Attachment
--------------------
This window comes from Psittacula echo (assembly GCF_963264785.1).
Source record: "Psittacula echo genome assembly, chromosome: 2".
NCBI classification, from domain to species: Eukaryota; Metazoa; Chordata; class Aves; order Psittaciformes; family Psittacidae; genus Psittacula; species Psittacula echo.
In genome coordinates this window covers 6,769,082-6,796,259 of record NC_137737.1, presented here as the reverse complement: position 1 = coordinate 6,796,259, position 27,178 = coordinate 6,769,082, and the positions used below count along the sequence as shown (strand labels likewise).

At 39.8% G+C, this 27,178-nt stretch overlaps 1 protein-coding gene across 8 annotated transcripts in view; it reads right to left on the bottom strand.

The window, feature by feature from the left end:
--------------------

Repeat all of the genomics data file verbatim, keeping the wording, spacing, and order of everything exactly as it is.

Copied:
This window comes from Psittacula echo (assembly GCF_963264785.1).
Source record: "Psittacula echo genome assembly, chromosome: 2".
NCBI classification, from domain to species: Eukaryota; Metazoa; Chordata; class Aves; order Psittaciformes; family Psittacidae; genus Psittacula; species Psittacula echo.
In genome coordinates this window covers 6,769,082-6,796,259 of record NC_137737.1, presented here as the reverse complement: position 1 = coordinate 6,796,259, position 27,178 = coordinate 6,769,082, and the positions used below count along the sequence as shown (strand labels likewise).

At 39.8% G+C, this 27,178-nt stretch overlaps 1 protein-coding gene across 8 annotated transcripts in view; it reads right to left on the bottom strand.

The window, feature by feature from the left end: